Glowitz and Lurie lead director races in early results

t

Mercer Island School District director candidates revealed their viewpoints on a plethora of issues over the last several weeks and the first-round early results of the Nov. 2 general election rolled in that night on the King County Elections website.

In the two races on the ballot, Dan Glowitz and Deborah Lurie still lead the way at post time after the fourth round of results were posted at 3:41 p.m. on Nov. 5, which is the last round of returns before the Reporter deadline.

For Position 2, Glowitz (4,227 votes, 52.69%) leads Brian Giannini Upton (3,739, 46.60%); and for Position 4, Lurie (5,020, 62.52%) leads Lacey Aaker (2,989, 37.22%).

The Reporter reached out to all four candidates, and here are some of their comments following the early returns.

“I am grateful for the support I have received and for those who made their voice heard by voting. I appreciate my opponent, Lacey Aaker, for participating in civil and rigorous debate of the issues. There’s much we all learn from each other and about ourselves in the election process, and I recognize the opportunities to listen more deeply and communicate the work of the board better,” said Lurie.

Added Aaker: “While Director Lurie and I may differ in how we approach educational matters, I have no doubt that we both center students’ best interests in our decision making processes. I think this was a particularly trying election cycle for our community, so I also thank Director Lurie for her integrity and kindness in running her campaign.”

Glowitz explained that transparency and its value to the community has been in the spotlight during the election.

“I’m cautiously optimistic that as the ballots are counted it will become increasingly clear that voters have chosen transparency and change. Transparency is what underpins trust, and, over time, leads to public confidence. Transparency is the central theme that has emerged as the paramount quality we seek in the next superintendent. And, transparency and the courageous conversations that it enables, is what allows us to work collaboratively to craft an education tailored to each child,” he said.

Giannini Upton spoke of the tight race with Glowitz, who led by 2% on the first night and by 6% on Nov. 5: “I’m proud that we ran a positive, student focused campaign! It has been a privilege to serve and an honor to represent over the past four years. Regardless of how the numbers fall, our students, staff and community need all hands on deck to recover and rebuild. I will continue to advocate, support and celebrate our amazing children and public education system.”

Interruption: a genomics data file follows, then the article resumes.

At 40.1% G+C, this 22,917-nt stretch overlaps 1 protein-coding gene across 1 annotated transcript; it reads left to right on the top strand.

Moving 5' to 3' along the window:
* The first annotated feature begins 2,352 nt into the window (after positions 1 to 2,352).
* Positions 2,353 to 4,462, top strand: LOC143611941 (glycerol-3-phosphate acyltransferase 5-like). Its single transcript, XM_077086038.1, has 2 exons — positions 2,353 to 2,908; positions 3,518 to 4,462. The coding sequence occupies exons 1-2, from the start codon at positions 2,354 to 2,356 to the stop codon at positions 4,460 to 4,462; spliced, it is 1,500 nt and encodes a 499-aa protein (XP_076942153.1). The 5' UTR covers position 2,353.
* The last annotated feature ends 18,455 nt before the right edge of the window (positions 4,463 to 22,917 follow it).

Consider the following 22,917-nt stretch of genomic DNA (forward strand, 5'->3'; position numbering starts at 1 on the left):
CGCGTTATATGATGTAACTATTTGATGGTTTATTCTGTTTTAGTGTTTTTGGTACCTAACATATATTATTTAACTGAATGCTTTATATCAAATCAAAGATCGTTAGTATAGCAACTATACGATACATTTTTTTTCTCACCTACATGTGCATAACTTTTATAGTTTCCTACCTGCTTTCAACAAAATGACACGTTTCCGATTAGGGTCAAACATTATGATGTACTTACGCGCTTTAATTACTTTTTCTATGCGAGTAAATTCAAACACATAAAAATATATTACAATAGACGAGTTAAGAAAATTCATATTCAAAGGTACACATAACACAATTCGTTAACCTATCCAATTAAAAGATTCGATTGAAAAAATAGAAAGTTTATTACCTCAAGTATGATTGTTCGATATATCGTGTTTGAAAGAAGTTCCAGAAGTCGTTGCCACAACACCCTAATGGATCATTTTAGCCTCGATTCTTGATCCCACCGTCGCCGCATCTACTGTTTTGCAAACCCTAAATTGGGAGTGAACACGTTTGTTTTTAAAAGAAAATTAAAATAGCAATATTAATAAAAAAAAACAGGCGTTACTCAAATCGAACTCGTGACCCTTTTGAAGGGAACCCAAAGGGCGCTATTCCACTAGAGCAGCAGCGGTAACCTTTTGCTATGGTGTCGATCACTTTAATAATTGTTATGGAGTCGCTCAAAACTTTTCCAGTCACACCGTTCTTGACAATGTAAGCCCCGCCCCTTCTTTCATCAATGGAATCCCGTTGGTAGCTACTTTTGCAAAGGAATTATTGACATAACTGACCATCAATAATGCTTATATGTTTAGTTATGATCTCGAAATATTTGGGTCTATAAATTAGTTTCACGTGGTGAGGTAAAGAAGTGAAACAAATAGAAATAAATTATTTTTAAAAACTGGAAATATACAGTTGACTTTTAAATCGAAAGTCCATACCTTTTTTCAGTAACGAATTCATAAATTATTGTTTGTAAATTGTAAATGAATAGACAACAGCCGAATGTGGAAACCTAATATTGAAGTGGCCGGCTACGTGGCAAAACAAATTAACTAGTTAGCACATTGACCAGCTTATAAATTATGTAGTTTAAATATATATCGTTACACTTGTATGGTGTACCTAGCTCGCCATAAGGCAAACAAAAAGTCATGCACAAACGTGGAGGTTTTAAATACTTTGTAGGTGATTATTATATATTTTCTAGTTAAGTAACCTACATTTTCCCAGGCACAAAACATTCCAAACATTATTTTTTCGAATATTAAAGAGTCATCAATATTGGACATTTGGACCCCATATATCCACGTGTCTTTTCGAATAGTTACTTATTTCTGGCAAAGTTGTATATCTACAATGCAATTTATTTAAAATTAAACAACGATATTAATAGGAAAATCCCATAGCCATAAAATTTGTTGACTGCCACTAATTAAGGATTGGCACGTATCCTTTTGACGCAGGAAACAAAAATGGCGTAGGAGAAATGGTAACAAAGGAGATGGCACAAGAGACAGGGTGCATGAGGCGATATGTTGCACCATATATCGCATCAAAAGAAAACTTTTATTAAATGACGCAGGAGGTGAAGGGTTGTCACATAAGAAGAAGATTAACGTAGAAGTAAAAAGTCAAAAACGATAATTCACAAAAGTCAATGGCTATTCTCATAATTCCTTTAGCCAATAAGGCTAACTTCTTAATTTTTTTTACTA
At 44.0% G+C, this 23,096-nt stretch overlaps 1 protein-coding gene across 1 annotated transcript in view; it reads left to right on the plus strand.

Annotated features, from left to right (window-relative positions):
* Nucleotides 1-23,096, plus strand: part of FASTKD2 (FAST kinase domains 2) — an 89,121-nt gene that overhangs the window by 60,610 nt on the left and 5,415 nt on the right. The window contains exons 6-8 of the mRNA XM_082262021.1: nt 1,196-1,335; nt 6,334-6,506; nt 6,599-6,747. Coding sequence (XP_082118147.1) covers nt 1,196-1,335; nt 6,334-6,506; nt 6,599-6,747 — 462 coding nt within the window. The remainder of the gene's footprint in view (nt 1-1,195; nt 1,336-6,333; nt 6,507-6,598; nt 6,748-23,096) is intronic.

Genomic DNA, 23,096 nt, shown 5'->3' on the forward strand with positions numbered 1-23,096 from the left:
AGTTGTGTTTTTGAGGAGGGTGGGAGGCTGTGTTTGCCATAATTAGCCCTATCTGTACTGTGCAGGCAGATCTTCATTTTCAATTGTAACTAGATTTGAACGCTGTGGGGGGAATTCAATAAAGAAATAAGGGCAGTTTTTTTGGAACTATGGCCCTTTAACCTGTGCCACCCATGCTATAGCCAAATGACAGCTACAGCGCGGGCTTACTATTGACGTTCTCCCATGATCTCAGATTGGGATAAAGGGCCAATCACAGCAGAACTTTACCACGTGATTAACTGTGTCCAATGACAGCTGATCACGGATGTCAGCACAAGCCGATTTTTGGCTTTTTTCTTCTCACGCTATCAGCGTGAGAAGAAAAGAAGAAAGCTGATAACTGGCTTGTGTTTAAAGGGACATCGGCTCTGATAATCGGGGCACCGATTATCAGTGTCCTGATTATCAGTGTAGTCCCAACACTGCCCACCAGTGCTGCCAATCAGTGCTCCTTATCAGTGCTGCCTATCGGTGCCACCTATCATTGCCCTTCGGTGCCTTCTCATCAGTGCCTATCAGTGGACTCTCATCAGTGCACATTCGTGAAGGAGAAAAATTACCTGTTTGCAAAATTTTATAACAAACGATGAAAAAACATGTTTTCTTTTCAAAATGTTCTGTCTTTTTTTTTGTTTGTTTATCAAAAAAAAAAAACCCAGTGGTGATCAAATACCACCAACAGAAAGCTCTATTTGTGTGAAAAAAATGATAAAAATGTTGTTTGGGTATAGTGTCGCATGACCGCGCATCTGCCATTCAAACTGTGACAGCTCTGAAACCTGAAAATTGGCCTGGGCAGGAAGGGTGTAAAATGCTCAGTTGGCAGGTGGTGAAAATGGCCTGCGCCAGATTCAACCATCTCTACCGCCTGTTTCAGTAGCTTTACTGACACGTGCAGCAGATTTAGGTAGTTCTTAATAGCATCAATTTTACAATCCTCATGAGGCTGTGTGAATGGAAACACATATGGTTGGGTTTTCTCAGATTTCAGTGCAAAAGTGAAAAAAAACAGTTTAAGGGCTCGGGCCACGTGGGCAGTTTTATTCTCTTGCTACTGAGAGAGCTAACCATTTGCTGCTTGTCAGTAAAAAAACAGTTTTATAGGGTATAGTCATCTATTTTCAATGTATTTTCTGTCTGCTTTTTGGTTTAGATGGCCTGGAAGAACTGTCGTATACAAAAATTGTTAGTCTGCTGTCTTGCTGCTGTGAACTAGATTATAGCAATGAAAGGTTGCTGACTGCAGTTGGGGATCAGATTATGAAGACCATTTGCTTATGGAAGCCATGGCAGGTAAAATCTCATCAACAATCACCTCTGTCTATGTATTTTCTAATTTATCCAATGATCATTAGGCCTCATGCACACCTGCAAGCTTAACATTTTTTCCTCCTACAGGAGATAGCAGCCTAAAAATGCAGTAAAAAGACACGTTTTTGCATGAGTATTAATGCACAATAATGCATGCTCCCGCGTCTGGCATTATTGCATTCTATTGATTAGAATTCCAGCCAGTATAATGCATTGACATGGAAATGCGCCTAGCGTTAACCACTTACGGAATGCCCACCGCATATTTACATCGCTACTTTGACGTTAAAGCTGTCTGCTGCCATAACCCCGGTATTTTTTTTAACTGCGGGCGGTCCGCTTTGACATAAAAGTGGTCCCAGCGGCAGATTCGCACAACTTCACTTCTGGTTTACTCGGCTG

In a previous Reporter article, the candidates listed the most critical issues to be addressed in the school district as: system stabilization, hiring a new superintendent, regaining public confidence, fixing the budget, not losing sight of its identity as a school district that has thrived because of high academic standards, lack of transparency and communication, lack of administrative oversight, mental health of its students and budget implications from declining enrollment.

The final results will be certified on Nov. 23.


In consideration of how we voice our opinions in the modern world, we’ve closed comments on our websites. We value the opinions of our readers and we encourage you to keep the conversation going.

Please feel free to share your story tips by emailing editor@mi-reporter.com.

To share your opinion for publication, submit a letter through our website https://www.mi-reporter.com/submit-letter/. Include your name, address and daytime phone number. (We’ll only publish your name and hometown.) We reserve the right to edit letters, but if you keep yours to 300 words or less, we won’t ask you to shorten it.

More in News

t
Pair of school levy renewals are on the special election ballot

Renewals need a simple majority to pass in Feb. 8 election.

t
Community conversation about diversity, equity and inclusion set for Feb. 2

The Mercer Island High School Black Student Union will present the community… Continue reading

t
‘It makes you feel that you’re making a difference’

Islanders volunteer with tiny house project to help the homeless in Seattle.

t
Search process begins for new school district superintendent

Colosky will retire at the end of this school year.

File photo
County auditor finds agencies fall short on emergency services

The auditor’s office recommends clarifying responsibilities and accountability for effective planning.

t
Reed will discuss Imagine Housing at Rotary meeting on Jan. 18

Angel Reed, volunteer and administration coordinator for Imagine Housing, will discuss the… Continue reading

t
School district to offer Zoom kindergarten information nights

Events will take place from 6-7 p.m. on Jan. 25.

During a news conference Thursday, Washington Gov. Jay Inslee explains the deployment of the National Guard to hospitals to assist with the coronavirus surge. (TVW) 20220113
Surgeries paused, National Guard deployed to assist hospitals

King County health officials say 1 in 7 ICU and acute-care hospital beds are occupied by a COVID patient.

Most Read